Building Social and Financial Capital

Near the end of my undergraduate studies, I attended a study and preparation session for my certification test in hotel industry analytics. The head of the Hospitality Tourism Management program at Western Carolina University, Dr. Steve Morse, led this session. During this review, to a room of about 20 of my classmates and myself, Dr. Morse proclaimed, “The opposite of networking, is not working.”

With my undergraduate degrees in Marketing and Hospitality Tourism Management the subject of networking is thoroughly covered in nearly every class, especially in courses with curriculum center-focused on fine-tuning student skills to help them to become an asset and an effective leader within a successful organization. Networking is social capital.

Two things are of upmost importance when we are discussing the pursuance or an entrepreneurial venture, financial and social capital. Of the two, I dare say the latter is so vital that it should be weighed much heavier in importance and be of great focus, even and especially when placed next to the former. The cliché, “Who you know is as important as what you know” (and it could be argued that it is more important than what you know), is undoubtedly true. Perhaps, a better statement would be, who you know is as or more important than the finances at hand or the potential financial capital to come. Financial capital is important too, but finances to fund a venture can be accumulated and accessed in a variety of ways. In fact, in “The Founder’s Dilemma”, Noam Wasserman points to research that has shown that people who can accumulate more social capital before founding are able to attract more financial or seed capital much easier and much more quickly.

Networking really pays off, knowing and meeting the right people can really turn things in the founder’s favor. In Stephen Key’s article for, “Meeting the Right People Is Worth It, Even If You Have to Pay for Access”, he addresses a very relevant question, “When Is It Advisable To Pay For Access [to meet/network with the right people]?” In other words, when should you invest (social capital is very much an investment) in networking. Key says, “Yes, your business might be limited on funds, but if you’re burning through cash because you can’t get in touch with the right people, maybe you can’t afford not to.” This is such a crucial point, it is easy to see how social capital can work in favor for a founder in assisting in gaining financial capital and help to soften the blow between starting up and staying afloat.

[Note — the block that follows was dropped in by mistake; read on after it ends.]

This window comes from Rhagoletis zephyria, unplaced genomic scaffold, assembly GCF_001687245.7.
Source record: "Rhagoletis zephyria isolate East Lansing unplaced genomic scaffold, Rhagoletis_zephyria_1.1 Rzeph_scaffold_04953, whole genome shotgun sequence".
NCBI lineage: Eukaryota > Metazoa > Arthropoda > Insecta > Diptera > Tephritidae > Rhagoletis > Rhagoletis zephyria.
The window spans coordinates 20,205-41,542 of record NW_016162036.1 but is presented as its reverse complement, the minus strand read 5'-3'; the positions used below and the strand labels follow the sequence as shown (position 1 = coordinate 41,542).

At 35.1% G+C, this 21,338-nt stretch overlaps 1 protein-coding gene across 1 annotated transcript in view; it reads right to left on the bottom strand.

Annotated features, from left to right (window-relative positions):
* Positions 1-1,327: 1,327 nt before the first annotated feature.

With Keys advise, the actuality is that a founder would be taking a bit of their financial pie and utilizing it in a way that would influence the construction of social capital which in turn would help create financial capital growth and in the long run, wealth and profit. Nevertheless, most networking that we do is free or even available at a low cost, whether it be a little time or a little money. The people we meet that could help us in our entrepreneurial journey, are priceless.

Who you know, can help you grow.


Key, Stephen. “Meeting the Right People Is Worth It, Even If You Have to Pay for Access.” Entrepreneur. October 03, 2014.

Wasserman, N. (2012). The Founder’s Dilemmas. Princeton, NJ: Princeton University Press.


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Jill Thompson
2 years ago

I know Steve Morse too. He is a great networker and is someone that taps into his Social Capital regularly. I agree with everything you’ve outlined in your blog about social capital being critical to success; especially, entrepreneurial connections. Just this week, I was enlightened by one of my SME interviews, and was shocked that the president of this company was willing to help and even review my organizational chart. People want to help, and it’s great to see this in action. Jill

Brad Tanner
2 years ago

I certainly agree with the value of financial capital and the importance of social connections in achieving success. Yet part of me wonders if all the emphasis on the outside is missing the importance of focusing on personal capital as well as the value of introspection. Social capital cannot give you health or energy. Nor will it necessarily make you a more confident person. So I would add the need to focus on personal capital to the list. My other point is the value of reflection. Often our social network can lead us astray by telling us what we want… Read more »

2 years ago

Hi Natalie – The phrase “the opposite of networking, is not working” will be one that sticks with me after reading your post. I always heard the importance of networking, as well as the phrase “it’s not what you know, it’s who you know.” And I always hated it. I used to think that I did not spend all those years in undergrad and get into grad school, just to have my education mean “nothing.” However, as time has worn on, I’ve continued to see time and time again just how true those phrases are. Both of my internships that… Read more »

2 years ago

I agree that social capital is much more important, but I want to ensure a pretty much balance between social and financial capital.